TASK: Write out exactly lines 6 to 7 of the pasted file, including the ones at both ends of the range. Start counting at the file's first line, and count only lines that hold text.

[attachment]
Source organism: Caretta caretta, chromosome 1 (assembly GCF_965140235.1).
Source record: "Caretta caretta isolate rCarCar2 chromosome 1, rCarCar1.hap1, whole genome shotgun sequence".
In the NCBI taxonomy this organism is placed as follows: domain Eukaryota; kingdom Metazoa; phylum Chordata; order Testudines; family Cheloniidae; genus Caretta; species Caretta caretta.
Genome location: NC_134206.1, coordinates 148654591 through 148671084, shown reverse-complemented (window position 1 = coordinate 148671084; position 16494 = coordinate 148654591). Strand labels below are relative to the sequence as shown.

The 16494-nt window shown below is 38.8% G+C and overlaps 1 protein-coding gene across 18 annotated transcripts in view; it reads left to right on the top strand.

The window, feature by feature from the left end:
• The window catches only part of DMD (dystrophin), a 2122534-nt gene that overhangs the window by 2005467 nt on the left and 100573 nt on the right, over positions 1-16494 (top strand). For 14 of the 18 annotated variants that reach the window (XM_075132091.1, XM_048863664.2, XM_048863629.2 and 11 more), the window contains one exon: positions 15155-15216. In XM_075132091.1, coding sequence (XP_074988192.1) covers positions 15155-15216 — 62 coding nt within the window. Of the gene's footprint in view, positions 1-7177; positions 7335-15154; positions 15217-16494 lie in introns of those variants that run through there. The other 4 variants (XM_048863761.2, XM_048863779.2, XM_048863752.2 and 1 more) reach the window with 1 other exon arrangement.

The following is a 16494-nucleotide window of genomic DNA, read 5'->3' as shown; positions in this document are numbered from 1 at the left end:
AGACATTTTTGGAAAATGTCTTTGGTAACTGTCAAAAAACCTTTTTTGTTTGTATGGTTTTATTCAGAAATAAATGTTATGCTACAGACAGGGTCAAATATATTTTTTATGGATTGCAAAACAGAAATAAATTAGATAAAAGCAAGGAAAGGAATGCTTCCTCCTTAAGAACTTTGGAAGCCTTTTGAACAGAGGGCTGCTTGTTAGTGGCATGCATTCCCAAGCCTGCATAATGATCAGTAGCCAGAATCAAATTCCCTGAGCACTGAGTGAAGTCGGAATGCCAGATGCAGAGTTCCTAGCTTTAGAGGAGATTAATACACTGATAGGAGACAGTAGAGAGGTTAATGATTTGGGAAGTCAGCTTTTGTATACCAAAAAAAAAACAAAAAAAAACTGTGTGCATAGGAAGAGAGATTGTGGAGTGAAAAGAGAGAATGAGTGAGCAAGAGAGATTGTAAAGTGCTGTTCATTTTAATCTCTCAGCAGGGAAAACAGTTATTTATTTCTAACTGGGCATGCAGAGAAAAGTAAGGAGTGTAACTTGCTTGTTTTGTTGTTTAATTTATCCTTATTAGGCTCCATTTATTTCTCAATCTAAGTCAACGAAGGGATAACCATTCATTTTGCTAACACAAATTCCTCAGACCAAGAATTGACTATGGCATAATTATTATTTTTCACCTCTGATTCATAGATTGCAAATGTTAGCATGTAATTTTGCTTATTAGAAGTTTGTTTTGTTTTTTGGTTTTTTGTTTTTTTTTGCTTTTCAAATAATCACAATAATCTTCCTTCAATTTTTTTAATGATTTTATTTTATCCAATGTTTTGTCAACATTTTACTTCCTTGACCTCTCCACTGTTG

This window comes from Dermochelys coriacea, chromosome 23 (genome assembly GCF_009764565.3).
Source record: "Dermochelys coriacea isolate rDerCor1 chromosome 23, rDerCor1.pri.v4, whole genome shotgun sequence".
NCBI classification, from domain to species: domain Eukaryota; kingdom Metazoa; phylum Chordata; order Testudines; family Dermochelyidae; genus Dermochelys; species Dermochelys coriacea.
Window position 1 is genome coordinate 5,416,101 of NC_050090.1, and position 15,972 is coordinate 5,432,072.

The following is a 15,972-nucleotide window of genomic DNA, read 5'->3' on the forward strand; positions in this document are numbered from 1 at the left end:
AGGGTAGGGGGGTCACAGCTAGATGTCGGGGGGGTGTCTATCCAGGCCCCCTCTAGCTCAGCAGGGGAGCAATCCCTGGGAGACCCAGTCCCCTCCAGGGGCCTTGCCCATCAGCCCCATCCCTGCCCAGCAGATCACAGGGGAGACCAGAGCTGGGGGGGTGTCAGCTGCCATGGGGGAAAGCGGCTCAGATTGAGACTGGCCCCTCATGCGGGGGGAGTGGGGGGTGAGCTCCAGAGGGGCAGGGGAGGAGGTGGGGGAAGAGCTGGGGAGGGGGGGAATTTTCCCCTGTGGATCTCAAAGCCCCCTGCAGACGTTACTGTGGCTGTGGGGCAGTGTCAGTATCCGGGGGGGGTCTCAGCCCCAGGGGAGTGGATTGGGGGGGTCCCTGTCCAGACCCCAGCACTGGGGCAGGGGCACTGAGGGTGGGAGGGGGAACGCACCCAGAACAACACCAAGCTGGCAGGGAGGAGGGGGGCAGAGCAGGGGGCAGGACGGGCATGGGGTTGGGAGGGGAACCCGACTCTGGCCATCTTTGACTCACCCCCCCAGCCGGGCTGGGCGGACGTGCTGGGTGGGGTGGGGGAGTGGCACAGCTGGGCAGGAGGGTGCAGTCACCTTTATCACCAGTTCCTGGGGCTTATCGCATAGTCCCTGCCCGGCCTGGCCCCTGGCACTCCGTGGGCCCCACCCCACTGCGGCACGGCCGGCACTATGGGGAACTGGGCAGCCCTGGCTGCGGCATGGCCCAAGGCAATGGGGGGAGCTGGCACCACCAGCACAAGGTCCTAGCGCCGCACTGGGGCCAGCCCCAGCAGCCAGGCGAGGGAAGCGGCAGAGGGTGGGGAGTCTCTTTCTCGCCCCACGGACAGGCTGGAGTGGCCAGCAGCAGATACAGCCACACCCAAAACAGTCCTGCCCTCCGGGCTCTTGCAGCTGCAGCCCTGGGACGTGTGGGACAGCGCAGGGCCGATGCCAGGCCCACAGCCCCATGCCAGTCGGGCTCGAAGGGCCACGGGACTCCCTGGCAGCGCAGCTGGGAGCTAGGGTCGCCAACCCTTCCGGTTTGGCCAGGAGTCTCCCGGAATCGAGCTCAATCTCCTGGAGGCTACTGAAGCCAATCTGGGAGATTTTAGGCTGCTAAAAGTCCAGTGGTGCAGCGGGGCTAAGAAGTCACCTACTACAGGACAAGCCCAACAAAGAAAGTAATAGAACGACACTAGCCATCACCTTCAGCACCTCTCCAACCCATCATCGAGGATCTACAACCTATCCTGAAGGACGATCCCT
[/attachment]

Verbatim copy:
The window, feature by feature from the left end:
• The window catches only part of DMD (dystrophin), a 2122534-nt gene that overhangs the window by 2005467 nt on the left and 100573 nt on the right, over positions 1-16494 (top strand). For 14 of the 18 annotated variants that reach the window (XM_075132091.1, XM_048863664.2, XM_048863629.2 and 11 more), the window contains one exon: positions 15155-15216. In XM_075132091.1, coding sequence (XP_074988192.1) covers positions 15155-15216 — 62 coding nt within the window. Of the gene's footprint in view, positions 1-7177; positions 7335-15154; positions 15217-16494 lie in introns of those variants that run through there. The other 4 variants (XM_048863761.2, XM_048863779.2, XM_048863752.2 and 1 more) reach the window with 1 other exon arrangement.